Many companies have admitted that they don't empower employees to solve customer problems, provide customers with a reason for loyalty, or analyse customer relationships by financial criteria, according to the '2006 CEM Study' by Strativity Group.
Although the executives surveyed said that customer strategies are more important than they were three years ago, the majority acknowledged that their employees "do not have the tools or authority to resolve customer issues".
No loyalty motive
Respondents admitted that they are selling commodities and that their core value proposition does not merit customer loyalty. According to company founder Lior Arussy, "Such an admission should serve as a wake up call to every executive to re-examine their core value proposition and ability to deliver differentiated customer experiences."
Poor state of affairs
The survey's results were worrying. Among the most significant findings:
- 60% of senior executives claimed they do not deserve their customers' loyalty;
- 51% of respondents claimed that their company does not deliver unique and beneficial products or services;
- 56% felt that their products or services are worth the price they charge;
- 34% said that they have the tools and authority to serve their customers;
- 75% do not know the cost of acquiring a new customer.
The study also found that 70% of companies believe that customer strategies are more important than they were years ago. However, basic execution parameters such as frequently visiting customers (34%), providing the necessary tools and authority to employees (34%), and strongly linking compensation with service quality (29%) are still sadly lacking.
Overall, the study suggests wide-spread ignorance regarding the economics of customer relationships. Although 75% of respondents did not know the cost of a new customer, a more worrying 81% did not know the cost of a customer complaint. Half (50%) did not know their organisation's annual retention rate.
Financial metrics needed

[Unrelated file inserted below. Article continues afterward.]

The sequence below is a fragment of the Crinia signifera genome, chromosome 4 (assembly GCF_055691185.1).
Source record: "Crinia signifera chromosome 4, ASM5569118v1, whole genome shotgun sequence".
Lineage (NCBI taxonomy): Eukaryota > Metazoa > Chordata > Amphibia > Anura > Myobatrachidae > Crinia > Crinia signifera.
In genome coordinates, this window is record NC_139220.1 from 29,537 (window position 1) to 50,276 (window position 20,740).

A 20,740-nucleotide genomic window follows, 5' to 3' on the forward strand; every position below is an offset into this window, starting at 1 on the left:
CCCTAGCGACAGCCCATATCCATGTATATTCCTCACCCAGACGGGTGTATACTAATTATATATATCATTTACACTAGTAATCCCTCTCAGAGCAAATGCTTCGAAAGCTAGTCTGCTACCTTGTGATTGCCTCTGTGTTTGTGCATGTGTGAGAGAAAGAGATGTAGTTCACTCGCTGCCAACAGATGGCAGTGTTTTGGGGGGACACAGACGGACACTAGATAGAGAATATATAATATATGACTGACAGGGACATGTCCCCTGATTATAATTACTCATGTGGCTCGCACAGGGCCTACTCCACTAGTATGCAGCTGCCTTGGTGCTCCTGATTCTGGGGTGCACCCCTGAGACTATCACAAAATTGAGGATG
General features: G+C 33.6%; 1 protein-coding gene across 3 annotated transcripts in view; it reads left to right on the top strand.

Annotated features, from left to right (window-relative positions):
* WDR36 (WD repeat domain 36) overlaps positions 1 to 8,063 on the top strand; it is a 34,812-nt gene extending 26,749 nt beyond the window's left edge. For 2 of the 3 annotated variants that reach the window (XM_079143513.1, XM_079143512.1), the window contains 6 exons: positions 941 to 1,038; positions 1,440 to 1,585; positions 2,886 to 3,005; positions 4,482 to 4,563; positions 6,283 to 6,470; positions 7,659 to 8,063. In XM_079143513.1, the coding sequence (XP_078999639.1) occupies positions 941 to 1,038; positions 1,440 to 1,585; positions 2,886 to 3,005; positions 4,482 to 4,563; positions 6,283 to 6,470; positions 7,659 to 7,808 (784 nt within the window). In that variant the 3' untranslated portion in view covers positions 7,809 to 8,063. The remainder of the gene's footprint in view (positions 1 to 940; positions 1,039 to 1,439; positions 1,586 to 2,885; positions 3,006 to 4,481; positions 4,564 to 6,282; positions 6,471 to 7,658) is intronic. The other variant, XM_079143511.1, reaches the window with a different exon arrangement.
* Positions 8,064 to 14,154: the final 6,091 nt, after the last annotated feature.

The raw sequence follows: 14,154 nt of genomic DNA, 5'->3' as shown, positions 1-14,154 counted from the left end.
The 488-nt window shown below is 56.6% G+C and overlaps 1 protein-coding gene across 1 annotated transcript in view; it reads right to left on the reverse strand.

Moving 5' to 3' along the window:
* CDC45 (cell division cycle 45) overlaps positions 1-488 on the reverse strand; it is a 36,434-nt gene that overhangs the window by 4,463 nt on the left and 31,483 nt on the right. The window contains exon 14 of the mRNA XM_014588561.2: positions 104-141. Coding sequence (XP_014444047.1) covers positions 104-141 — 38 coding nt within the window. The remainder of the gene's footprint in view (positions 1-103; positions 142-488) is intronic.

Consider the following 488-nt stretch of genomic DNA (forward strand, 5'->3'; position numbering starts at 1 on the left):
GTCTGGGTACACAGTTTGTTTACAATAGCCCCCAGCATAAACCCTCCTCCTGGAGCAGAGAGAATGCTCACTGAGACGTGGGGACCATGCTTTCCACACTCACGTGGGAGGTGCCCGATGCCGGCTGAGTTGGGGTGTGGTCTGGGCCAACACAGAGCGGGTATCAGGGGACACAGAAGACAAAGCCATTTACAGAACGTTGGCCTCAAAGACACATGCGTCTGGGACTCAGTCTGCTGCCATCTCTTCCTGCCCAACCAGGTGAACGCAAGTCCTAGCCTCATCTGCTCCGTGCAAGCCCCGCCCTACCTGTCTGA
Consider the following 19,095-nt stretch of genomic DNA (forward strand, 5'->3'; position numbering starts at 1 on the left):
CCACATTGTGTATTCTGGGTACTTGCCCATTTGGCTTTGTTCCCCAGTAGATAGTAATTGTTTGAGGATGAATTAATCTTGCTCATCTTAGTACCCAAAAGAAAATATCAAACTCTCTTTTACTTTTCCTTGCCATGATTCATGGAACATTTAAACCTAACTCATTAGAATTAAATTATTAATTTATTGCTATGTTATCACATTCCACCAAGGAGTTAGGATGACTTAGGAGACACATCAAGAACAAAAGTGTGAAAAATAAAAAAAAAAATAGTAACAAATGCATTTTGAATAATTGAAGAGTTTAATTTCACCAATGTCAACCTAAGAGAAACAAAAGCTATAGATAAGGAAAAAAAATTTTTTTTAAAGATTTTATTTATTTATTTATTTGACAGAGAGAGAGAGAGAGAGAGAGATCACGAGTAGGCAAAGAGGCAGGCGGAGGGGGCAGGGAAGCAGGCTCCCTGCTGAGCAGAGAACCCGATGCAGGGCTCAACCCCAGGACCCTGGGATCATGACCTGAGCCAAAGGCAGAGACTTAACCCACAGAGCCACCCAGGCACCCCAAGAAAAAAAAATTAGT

The failure to manage customer relationships on the basis of clear financial metrics may help to explain why some companies' strategic intentions fail to translate into sustainable customer-centricity: They simply do not invest the necessary resources and funds to establish long-term relationships because they are unable to justify them financially.
Empower the employee
The general trend observed by Strativity is one of diminishing corporate investment in employees, ultimately leading to the curtailment of the employee's ability to execute effectively the customer strategy. For example:
- Only 29% of respondents indicated that their compensation plan emphasizes quality of service and not just productivity;
- Only 34% of respondents claimed that their employees have the tools and authority to solve customer problems;
- Only 30% of respondents agreed that their company invests in people more than in technology.
One major problem, the survey found, is that companies continue to declare their commitment to customers while not fully comprehending what that commitment really entails. As such, customer experiences are commoditised, employee readiness is limited, and strategy execution is insufficient.
This failure to deliver a differentiated customer experience leads, inevitably, to the failure to command premium pricing, influence consumers' preferences about companies and products, gain a greater proportion of each customer's budget (share of wallet), and ensure the permanence of customer relationships and loyalty.